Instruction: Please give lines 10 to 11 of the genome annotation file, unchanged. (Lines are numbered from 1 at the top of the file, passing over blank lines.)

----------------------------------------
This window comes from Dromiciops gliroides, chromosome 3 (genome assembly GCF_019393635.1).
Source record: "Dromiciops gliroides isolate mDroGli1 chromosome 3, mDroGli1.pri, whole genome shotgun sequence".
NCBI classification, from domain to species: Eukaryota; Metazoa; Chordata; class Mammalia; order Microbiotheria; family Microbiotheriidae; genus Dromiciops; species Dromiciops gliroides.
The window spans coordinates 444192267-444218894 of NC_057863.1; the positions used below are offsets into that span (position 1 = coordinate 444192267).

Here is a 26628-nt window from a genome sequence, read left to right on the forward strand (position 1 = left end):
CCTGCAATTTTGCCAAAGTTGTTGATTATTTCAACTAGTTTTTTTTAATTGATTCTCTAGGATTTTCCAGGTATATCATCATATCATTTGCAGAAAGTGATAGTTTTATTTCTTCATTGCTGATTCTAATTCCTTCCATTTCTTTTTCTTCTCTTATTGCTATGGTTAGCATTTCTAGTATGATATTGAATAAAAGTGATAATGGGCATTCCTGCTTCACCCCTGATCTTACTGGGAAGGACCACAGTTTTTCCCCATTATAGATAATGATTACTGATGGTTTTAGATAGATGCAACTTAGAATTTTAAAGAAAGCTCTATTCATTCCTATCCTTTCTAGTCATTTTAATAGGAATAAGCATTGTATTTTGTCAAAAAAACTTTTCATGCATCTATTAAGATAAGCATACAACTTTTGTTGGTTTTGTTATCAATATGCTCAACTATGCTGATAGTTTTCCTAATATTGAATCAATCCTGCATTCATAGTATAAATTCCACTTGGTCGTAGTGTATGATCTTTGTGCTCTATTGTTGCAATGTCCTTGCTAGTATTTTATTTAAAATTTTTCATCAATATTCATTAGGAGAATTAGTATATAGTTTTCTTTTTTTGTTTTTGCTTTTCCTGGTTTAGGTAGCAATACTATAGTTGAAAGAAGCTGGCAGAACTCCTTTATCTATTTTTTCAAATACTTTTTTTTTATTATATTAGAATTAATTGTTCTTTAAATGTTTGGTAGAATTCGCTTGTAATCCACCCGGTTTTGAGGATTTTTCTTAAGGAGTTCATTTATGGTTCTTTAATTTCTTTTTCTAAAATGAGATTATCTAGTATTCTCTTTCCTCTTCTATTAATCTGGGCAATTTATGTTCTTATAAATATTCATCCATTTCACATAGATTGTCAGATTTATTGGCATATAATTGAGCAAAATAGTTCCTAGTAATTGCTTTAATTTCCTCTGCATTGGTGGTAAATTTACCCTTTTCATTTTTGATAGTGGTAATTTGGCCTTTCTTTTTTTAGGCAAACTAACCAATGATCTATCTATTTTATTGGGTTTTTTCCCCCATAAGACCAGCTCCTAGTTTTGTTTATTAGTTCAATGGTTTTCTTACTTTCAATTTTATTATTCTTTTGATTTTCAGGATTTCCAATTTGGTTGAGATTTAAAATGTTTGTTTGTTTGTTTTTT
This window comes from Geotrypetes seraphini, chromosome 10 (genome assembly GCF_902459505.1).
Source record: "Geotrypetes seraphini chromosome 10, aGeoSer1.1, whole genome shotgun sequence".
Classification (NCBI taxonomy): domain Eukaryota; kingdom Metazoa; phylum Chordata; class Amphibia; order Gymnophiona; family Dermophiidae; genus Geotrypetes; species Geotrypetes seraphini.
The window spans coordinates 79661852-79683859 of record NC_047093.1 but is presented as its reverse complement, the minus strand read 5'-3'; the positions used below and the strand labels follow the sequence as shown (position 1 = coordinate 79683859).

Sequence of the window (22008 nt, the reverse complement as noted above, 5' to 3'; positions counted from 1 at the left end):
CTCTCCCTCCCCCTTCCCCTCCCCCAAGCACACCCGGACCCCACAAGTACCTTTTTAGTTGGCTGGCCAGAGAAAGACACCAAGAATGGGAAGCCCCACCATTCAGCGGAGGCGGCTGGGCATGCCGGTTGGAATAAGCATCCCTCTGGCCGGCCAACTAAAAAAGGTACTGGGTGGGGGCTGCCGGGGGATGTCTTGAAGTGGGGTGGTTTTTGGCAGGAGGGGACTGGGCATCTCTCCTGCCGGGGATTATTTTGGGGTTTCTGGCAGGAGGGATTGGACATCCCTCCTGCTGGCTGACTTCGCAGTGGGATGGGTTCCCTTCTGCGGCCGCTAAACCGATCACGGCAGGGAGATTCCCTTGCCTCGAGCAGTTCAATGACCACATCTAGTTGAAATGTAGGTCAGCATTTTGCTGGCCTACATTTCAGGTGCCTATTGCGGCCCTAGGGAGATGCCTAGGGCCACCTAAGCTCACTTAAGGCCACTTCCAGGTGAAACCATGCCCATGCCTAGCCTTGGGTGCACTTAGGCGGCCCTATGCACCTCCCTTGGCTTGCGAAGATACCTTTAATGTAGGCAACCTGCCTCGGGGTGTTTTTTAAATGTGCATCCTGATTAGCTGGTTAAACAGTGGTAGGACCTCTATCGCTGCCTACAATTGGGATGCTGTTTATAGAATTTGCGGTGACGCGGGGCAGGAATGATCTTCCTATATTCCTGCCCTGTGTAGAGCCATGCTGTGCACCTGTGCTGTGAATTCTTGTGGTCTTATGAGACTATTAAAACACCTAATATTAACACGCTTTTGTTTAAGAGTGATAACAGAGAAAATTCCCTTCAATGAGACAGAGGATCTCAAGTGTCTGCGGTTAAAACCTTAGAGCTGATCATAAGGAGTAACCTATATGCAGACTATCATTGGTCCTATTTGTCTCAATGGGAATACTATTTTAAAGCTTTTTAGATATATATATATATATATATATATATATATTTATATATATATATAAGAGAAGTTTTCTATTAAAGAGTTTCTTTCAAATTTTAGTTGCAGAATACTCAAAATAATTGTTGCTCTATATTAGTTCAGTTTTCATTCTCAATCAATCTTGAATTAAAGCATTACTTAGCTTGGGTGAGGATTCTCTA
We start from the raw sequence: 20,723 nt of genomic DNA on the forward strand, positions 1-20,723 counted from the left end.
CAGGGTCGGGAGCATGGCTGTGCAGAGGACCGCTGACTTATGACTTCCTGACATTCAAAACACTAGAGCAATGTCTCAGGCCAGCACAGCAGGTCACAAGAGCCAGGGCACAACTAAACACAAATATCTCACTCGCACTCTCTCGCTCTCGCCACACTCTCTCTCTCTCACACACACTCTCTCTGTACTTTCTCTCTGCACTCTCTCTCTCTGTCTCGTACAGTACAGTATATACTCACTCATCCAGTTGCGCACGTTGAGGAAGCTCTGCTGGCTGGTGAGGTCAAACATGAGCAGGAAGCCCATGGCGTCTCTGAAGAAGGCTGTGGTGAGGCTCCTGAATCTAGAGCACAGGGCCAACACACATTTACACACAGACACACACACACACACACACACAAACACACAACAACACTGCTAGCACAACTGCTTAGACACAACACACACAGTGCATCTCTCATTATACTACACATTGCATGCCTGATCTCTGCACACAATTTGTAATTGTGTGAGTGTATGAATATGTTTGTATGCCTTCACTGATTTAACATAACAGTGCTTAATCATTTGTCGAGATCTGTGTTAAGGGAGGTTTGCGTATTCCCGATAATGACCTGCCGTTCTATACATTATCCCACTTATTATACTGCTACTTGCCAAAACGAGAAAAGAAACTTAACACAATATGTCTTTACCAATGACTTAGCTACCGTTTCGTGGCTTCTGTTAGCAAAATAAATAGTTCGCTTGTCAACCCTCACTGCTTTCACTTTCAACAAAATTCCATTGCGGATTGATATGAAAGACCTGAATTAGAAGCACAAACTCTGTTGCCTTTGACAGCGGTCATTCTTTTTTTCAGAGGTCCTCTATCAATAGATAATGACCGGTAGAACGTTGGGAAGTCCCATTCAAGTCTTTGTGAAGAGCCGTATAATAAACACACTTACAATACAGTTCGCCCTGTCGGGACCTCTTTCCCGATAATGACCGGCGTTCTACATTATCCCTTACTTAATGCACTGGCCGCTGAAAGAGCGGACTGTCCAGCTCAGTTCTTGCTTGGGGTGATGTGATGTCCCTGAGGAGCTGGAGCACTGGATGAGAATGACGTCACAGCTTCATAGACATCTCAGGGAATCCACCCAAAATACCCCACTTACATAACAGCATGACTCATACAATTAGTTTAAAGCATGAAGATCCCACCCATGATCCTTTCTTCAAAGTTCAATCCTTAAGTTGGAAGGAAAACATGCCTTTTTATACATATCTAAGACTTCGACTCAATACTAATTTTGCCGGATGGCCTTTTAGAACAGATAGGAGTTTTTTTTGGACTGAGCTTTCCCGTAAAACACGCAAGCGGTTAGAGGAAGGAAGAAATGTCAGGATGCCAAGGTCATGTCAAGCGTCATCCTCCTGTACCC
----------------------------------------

The window spans coordinates 79661852-79683859 of record NC_047093.1 but is presented as its reverse complement, the minus strand read 5'-3'; the positions used below and the strand labels follow the sequence as shown (position 1 = coordinate 79683859).

Sequence of the window (22008 nt, the reverse complement as noted above, 5' to 3'; positions counted from 1 at the left end):